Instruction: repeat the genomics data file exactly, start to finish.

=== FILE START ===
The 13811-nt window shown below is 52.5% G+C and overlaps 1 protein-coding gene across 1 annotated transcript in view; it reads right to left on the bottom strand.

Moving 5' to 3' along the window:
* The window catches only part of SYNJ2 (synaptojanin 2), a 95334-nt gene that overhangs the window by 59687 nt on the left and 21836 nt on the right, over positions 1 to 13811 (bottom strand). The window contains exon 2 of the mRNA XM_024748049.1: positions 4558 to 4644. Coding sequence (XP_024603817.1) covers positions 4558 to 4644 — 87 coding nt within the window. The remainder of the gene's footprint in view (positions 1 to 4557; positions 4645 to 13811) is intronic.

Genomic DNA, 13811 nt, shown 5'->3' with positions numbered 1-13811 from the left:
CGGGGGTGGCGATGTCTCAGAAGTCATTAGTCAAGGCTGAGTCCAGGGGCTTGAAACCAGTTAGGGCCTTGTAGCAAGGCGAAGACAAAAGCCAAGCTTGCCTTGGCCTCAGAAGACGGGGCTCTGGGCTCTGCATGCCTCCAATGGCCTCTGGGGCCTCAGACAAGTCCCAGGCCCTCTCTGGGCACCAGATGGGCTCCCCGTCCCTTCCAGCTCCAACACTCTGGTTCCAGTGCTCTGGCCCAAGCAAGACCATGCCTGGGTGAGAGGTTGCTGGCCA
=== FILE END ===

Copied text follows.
The 13811-nt window shown below is 52.5% G+C and overlaps 1 protein-coding gene across 1 annotated transcript in view; it reads right to left on the bottom strand.

Moving 5' to 3' along the window:
* The window catches only part of SYNJ2 (synaptojanin 2), a 95334-nt gene that overhangs the window by 59687 nt on the left and 21836 nt on the right, over positions 1 to 13811 (bottom strand). The window contains exon 2 of the mRNA XM_024748049.1: positions 4558 to 4644. Coding sequence (XP_024603817.1) covers positions 4558 to 4644 — 87 coding nt within the window. The remainder of the gene's footprint in view (positions 1 to 4557; positions 4645 to 13811) is intronic.

Genomic DNA, 13811 nt, shown 5'->3' with positions numbered 1-13811 from the left:
CGGGGGTGGCGATGTCTCAGAAGTCATTAGTCAAGGCTGAGTCCAGGGGCTTGAAACCAGTTAGGGCCTTGTAGCAAGGCGAAGACAAAAGCCAAGCTTGCCTTGGCCTCAGAAGACGGGGCTCTGGGCTCTGCATGCCTCCAATGGCCTCTGGGGCCTCAGACAAGTCCCAGGCCCTCTCTGGGCACCAGATGGGCTCCCCGTCCCTTCCAGCTCCAACACTCTGGTTCCAGTGCTCTGGCCCAAGCAAGACCATGCCTGGGTGAGAGGTTGCTGGCCA